In the recent years, the use of light emitting diodes (LEDs) has become commonplace in fluorescence microscopy. LEDs are economical, easy to couple to commercial microscopes and provide powerful and stable light that can be triggered by TTL pulses in the range of tens of microseconds or shorter. LEDs are usually installed on the epifluorescence port of the microscope to obtain whole field illumination which is ideal for fluorescence imaging. In contrast, photolysis or channelrhodopsin stimulation often requires localised illumination, typically achieved using lasers. Here we show that insertion of a long-pass (>411 nm) filter with appropriately sized pinhole in the epifluorescence pathway, combined with dual UV/visible illumination, can produce efficient whole field visible illumination and spot UV illumination of 15–20 μm. We tested our system by performing calcium imaging experiments combined with L-glutamate or NMDA photo-release in hippocampal neurons from brain slices or dissociated cultures, demonstrating the ability to obtain local activation of NMDA receptors exclusively in the illuminated spot. The very inexpensive and simple system that we report here will allow many laboratories with limited budget to run similar experiments in a variety of physiological applications.
Photolysis; Calcium imaging; LED illumination; Epifluorescence microscope
Laser surgical ablation is achieved by selecting laser parameters that remove confined volumes of target tissue and cause minimal collateral damage. Previous studies have measured the effects of wavelength on ablation, but neglected to measure the cellular impact of ablation on cells outside the lethal zone. In this study, we use optical imaging in addition to conventional assessment techniques to evaluate lethal and sublethal collateral damage after ablative surgery with a free-electron laser (FEL). Heat shock protein (HSP) expression is used as a sensitive quantitative marker of sublethal damage in a transgenic mouse strain, with the hsp70 promoter driving luciferase and green fluorescent protein (GFP) expression (hsp70A1-L2G). To examine the wavelength dependence in the mid-IR, laser surgery is conducted on the hsp70A1-L2G mouse using wavelengths targeting water (OH stretch mode, 2.94 μm), protein (amide-II band, 6.45 μm), and both water and protein (amide-I band, 6.10 μm). For all wavelengths tested, the magnitude of hsp70 expression is dose-dependent and maximal 5 to 12 h after surgery. Tissues treated at 6.45 μm have approximately 4× higher hsp70 expression than 6.10 μm. Histology shows that under comparable fluences, tissue injury at the 2.94-μm wavelength was 2× and 3× deeper than 6.45 and 6.10 μm, respectively. The 6.10-μm wavelength generates the least amount of epidermal hyperplasia. Taken together, this data suggests that the 6.10-μm wavelength is a superior wavelength for laser ablation of skin.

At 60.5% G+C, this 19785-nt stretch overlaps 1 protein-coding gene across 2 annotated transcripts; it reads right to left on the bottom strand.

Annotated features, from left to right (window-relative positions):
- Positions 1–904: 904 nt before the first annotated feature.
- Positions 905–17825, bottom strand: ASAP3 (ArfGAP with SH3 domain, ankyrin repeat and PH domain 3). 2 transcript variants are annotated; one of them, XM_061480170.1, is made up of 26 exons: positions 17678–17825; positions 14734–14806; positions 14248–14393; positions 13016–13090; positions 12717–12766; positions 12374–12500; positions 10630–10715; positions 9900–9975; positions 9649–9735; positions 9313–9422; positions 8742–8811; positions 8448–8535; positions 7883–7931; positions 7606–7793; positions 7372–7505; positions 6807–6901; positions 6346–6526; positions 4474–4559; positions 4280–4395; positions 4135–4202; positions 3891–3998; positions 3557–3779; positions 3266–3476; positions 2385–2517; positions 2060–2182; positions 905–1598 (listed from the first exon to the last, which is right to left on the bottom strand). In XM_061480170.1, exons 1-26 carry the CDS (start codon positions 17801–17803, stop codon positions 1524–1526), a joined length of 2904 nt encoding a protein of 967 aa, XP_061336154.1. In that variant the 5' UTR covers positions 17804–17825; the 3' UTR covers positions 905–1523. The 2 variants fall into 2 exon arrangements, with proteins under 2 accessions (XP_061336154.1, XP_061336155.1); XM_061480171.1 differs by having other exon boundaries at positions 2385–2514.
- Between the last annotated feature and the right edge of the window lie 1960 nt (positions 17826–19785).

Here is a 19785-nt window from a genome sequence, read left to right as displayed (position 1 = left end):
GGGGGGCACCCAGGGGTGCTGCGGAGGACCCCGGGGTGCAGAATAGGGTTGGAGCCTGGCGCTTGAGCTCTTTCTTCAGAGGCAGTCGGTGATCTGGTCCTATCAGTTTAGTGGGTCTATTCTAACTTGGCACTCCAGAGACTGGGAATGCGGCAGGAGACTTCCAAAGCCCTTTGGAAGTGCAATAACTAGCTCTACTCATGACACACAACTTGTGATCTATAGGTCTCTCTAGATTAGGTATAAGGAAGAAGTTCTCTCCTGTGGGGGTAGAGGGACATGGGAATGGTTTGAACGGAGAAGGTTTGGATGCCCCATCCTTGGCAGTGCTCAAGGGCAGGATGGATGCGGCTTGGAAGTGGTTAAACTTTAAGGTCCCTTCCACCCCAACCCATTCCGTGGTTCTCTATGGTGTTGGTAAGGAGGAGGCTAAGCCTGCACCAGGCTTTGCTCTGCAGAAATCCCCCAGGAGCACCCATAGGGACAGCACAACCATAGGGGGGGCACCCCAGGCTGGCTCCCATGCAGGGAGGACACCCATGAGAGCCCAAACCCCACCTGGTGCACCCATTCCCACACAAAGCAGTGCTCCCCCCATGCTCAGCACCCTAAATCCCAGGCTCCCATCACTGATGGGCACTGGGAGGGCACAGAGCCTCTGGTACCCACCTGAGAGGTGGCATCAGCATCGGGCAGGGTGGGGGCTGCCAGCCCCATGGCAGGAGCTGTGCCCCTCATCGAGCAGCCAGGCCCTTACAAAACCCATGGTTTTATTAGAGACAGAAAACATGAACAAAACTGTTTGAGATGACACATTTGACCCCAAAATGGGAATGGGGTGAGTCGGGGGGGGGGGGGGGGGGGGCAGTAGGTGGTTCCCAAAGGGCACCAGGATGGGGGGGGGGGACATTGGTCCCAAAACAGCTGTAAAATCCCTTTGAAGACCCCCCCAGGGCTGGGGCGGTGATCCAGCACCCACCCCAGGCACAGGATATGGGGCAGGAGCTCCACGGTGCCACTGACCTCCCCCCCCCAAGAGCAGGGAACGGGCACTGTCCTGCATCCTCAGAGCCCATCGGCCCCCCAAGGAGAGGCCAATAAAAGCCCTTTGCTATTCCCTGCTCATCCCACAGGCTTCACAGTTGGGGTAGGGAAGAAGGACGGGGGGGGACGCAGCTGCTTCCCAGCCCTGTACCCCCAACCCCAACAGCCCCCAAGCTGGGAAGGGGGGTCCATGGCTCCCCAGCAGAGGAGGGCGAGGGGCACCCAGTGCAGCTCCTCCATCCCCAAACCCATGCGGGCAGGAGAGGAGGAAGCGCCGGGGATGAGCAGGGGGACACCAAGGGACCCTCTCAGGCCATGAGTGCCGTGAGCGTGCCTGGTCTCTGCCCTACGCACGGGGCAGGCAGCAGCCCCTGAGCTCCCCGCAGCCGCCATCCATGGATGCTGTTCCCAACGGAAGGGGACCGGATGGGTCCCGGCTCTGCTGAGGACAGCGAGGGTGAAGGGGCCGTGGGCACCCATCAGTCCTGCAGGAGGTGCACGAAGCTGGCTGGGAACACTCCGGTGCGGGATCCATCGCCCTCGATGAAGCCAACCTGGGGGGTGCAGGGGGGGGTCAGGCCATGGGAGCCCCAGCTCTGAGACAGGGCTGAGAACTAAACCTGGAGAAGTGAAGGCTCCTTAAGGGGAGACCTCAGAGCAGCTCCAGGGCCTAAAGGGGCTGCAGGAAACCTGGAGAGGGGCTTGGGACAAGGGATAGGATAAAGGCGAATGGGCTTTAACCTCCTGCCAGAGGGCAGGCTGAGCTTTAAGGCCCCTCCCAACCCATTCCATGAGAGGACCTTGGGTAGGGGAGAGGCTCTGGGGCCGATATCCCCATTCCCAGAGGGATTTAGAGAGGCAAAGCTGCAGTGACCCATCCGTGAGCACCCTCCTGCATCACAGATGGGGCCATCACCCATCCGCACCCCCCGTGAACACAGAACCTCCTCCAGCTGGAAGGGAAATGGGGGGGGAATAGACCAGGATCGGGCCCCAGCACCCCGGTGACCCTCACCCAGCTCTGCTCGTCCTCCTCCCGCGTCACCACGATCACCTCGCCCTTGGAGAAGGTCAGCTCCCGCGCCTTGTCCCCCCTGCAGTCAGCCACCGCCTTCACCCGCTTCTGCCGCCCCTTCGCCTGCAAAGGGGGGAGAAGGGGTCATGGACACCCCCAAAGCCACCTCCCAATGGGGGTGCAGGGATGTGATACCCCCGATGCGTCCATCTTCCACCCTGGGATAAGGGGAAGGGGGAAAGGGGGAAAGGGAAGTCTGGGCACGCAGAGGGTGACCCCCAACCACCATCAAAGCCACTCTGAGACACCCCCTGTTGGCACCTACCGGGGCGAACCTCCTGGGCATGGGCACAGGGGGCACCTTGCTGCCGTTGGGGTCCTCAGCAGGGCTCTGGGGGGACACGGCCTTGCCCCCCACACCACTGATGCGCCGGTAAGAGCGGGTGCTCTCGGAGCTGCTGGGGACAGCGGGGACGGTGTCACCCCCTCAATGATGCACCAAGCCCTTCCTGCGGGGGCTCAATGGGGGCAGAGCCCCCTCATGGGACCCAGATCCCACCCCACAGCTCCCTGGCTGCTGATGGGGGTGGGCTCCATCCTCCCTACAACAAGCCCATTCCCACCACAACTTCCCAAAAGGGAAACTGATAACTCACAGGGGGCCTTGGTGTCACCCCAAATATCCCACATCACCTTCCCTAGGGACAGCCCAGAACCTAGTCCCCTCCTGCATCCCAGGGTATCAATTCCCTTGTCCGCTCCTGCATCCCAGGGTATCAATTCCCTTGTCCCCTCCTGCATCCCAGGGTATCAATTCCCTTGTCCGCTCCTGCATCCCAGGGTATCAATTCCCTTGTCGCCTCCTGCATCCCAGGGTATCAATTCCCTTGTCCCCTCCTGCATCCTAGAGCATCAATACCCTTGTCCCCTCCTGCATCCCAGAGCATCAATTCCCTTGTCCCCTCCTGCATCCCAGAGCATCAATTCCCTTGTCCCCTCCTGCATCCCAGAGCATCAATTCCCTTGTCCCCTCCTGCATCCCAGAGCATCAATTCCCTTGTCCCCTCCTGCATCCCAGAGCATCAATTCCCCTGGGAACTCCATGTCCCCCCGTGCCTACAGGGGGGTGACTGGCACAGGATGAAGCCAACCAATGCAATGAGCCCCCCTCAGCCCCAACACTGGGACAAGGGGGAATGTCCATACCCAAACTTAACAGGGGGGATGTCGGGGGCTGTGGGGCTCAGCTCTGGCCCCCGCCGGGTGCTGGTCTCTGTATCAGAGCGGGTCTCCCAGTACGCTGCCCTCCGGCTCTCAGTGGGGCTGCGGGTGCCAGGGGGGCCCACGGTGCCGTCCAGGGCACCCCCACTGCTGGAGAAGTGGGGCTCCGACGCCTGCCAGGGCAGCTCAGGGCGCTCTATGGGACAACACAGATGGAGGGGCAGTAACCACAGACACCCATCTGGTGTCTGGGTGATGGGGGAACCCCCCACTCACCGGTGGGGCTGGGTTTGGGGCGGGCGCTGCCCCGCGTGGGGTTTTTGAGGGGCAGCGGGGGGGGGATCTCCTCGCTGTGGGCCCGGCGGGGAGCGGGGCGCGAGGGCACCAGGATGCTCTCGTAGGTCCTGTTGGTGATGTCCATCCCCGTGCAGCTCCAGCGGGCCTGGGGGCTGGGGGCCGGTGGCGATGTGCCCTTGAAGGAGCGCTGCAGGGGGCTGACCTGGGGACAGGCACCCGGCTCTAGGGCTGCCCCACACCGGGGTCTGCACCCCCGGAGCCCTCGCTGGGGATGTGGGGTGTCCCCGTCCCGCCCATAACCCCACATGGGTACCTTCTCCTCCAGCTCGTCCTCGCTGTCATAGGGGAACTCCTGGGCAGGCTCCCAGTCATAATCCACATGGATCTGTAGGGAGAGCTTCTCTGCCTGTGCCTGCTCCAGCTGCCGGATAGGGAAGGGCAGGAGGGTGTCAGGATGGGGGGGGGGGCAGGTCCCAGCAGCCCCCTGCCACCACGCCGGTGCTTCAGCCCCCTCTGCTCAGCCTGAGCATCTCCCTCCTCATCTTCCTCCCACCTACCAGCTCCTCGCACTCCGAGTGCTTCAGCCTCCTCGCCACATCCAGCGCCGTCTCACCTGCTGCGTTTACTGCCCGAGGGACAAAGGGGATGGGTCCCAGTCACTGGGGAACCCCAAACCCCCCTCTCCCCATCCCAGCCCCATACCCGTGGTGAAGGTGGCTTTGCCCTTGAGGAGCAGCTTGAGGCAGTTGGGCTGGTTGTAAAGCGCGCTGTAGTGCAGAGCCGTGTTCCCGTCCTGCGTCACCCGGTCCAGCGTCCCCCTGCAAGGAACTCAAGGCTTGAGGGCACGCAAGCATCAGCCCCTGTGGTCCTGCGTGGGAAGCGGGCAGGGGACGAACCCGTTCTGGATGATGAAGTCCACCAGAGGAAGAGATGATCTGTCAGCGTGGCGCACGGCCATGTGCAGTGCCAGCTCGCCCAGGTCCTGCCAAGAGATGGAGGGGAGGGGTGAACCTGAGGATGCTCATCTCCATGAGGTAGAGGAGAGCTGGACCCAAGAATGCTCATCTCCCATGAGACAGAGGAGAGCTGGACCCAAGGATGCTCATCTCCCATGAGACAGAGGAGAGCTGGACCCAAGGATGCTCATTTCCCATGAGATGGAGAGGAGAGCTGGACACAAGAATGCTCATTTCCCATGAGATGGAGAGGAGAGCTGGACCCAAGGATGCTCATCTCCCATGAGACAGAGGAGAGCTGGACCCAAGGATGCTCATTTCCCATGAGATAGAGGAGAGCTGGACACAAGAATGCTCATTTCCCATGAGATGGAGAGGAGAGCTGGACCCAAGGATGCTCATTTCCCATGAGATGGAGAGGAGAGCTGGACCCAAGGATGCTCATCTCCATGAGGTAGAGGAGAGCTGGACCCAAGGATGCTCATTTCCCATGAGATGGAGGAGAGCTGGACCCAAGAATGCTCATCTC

ablation; free-electron laser; heat shock protein expression; skin; wound healing; bioluminescence; optical imaging
Multispectral near-infrared (NIR) tomographic imaging has the potential to provide information about molecules absorbing light in tissue, as well as subcellular structures scattering light, based on transmission measurements. However, the choice of possible wavelengths used is crucial for the accurate separation of these parameters, as well as for diminishing crosstalk between the contributing chromophores. While multispectral systems are often restricted by the wavelengths of laser diodes available, continuous-wave broadband systems exist that have the advantage of providing broadband NIR spectroscopy data, albeit without the benefit of the temporal data. In this work, the use of large spectral NIR datasets is analyzed, and an objective function to find optimal spectral ranges (windows) is examined. The optimally identified wavelength bands derived from this method are tested using both simulations and experimental data. It is found that the proposed method achieves images as qualitatively accurate as using the full spectrum, but improves crosstalk between parameters. Additionally, the judicious use of these spectral windows reduces the amount of data needed for full spectral tomographic imaging by 50%, therefore increasing computation time dramatically.
iomedical optics; image reconstruction; inverse problems
Fluorescence measurements have been used to track the dosimetry of photodynamic therapy (PDT) for many years, and this approach can be especially important for treatments with aminolevulinic-acid-induced protoporphyrin IX (ALA-PpIX). PpIX photobleaches rapidly, and the bleaching is known to be oxygen dependent, and at the same time, fractionation or reduced irradiance treatments have been shown to significantly increase efficacy. Thus, in vivo measurement of either the bleaching rate and/or the total bleaching yield could be used to track the deposited dose in tissue and determine the optimal treatment plans. Fluorescence in rat esophagus and human Barrett’s esophagus are measured during PDT in both continuous and fractionated light delivery treatment, and the bleaching is quantified. Reducing the optical irradiance from 50 to 25 mW/cm did not significantly alter photobleaching in rat esophagus, but fractionation of the light at 1-min on and off intervals did increase photobleaching up to 10% more (p value=0.02) and up to 25% more in the human Barrett’s tissue (p value<0.001). While two different tissues and two different dosimetry systems are used, the data support the overall hypothesis that light fractionation in ALA-PpIX PDT esophageal treatments should have a beneficial effect on the total treatment effect.